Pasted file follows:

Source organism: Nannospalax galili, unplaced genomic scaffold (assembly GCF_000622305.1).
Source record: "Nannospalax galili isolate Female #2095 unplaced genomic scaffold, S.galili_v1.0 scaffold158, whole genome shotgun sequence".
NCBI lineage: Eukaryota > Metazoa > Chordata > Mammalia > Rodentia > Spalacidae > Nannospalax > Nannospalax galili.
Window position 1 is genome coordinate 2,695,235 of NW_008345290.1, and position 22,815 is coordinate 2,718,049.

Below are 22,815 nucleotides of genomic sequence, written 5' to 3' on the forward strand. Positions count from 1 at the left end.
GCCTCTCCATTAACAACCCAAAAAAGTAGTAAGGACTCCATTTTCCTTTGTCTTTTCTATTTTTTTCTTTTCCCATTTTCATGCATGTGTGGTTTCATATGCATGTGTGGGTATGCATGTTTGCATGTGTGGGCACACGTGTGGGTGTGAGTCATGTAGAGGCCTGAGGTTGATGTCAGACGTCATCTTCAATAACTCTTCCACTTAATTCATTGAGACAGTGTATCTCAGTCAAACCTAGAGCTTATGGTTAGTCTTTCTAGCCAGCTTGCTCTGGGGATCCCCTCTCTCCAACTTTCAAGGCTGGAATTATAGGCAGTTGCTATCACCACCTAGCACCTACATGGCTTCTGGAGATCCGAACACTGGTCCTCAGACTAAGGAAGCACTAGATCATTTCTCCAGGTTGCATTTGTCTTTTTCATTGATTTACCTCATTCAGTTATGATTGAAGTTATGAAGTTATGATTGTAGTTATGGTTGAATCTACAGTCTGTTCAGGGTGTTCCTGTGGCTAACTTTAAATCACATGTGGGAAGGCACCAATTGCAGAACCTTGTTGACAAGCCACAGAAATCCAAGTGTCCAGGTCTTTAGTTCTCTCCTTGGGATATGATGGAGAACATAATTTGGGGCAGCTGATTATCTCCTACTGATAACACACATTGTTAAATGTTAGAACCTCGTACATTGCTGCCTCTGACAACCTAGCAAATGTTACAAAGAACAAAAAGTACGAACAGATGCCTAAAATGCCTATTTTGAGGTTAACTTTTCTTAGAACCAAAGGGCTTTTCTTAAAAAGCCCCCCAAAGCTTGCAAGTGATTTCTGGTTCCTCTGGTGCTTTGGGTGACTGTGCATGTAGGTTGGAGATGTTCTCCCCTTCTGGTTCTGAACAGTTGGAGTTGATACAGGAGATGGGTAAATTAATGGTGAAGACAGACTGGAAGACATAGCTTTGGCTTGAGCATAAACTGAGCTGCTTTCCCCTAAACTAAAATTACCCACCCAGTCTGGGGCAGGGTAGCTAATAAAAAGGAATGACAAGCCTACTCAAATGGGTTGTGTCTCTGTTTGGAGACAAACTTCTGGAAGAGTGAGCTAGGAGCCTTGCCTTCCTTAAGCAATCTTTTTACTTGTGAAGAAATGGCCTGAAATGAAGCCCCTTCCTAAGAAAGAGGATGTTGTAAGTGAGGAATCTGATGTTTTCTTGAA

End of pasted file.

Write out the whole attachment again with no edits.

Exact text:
Source organism: Nannospalax galili, unplaced genomic scaffold (assembly GCF_000622305.1).
Source record: "Nannospalax galili isolate Female #2095 unplaced genomic scaffold, S.galili_v1.0 scaffold158, whole genome shotgun sequence".
NCBI lineage: Eukaryota > Metazoa > Chordata > Mammalia > Rodentia > Spalacidae > Nannospalax > Nannospalax galili.
Window position 1 is genome coordinate 2,695,235 of NW_008345290.1, and position 22,815 is coordinate 2,718,049.

Below are 22,815 nucleotides of genomic sequence, written 5' to 3' on the forward strand. Positions count from 1 at the left end.
GCCTCTCCATTAACAACCCAAAAAAGTAGTAAGGACTCCATTTTCCTTTGTCTTTTCTATTTTTTTCTTTTCCCATTTTCATGCATGTGTGGTTTCATATGCATGTGTGGGTATGCATGTTTGCATGTGTGGGCACACGTGTGGGTGTGAGTCATGTAGAGGCCTGAGGTTGATGTCAGACGTCATCTTCAATAACTCTTCCACTTAATTCATTGAGACAGTGTATCTCAGTCAAACCTAGAGCTTATGGTTAGTCTTTCTAGCCAGCTTGCTCTGGGGATCCCCTCTCTCCAACTTTCAAGGCTGGAATTATAGGCAGTTGCTATCACCACCTAGCACCTACATGGCTTCTGGAGATCCGAACACTGGTCCTCAGACTAAGGAAGCACTAGATCATTTCTCCAGGTTGCATTTGTCTTTTTCATTGATTTACCTCATTCAGTTATGATTGAAGTTATGAAGTTATGATTGTAGTTATGGTTGAATCTACAGTCTGTTCAGGGTGTTCCTGTGGCTAACTTTAAATCACATGTGGGAAGGCACCAATTGCAGAACCTTGTTGACAAGCCACAGAAATCCAAGTGTCCAGGTCTTTAGTTCTCTCCTTGGGATATGATGGAGAACATAATTTGGGGCAGCTGATTATCTCCTACTGATAACACACATTGTTAAATGTTAGAACCTCGTACATTGCTGCCTCTGACAACCTAGCAAATGTTACAAAGAACAAAAAGTACGAACAGATGCCTAAAATGCCTATTTTGAGGTTAACTTTTCTTAGAACCAAAGGGCTTTTCTTAAAAAGCCCCCCAAAGCTTGCAAGTGATTTCTGGTTCCTCTGGTGCTTTGGGTGACTGTGCATGTAGGTTGGAGATGTTCTCCCCTTCTGGTTCTGAACAGTTGGAGTTGATACAGGAGATGGGTAAATTAATGGTGAAGACAGACTGGAAGACATAGCTTTGGCTTGAGCATAAACTGAGCTGCTTTCCCCTAAACTAAAATTACCCACCCAGTCTGGGGCAGGGTAGCTAATAAAAAGGAATGACAAGCCTACTCAAATGGGTTGTGTCTCTGTTTGGAGACAAACTTCTGGAAGAGTGAGCTAGGAGCCTTGCCTTCCTTAAGCAATCTTTTTACTTGTGAAGAAATGGCCTGAAATGAAGCCCCTTCCTAAGAAAGAGGATGTTGTAAGTGAGGAATCTGATGTTTTCTTGAA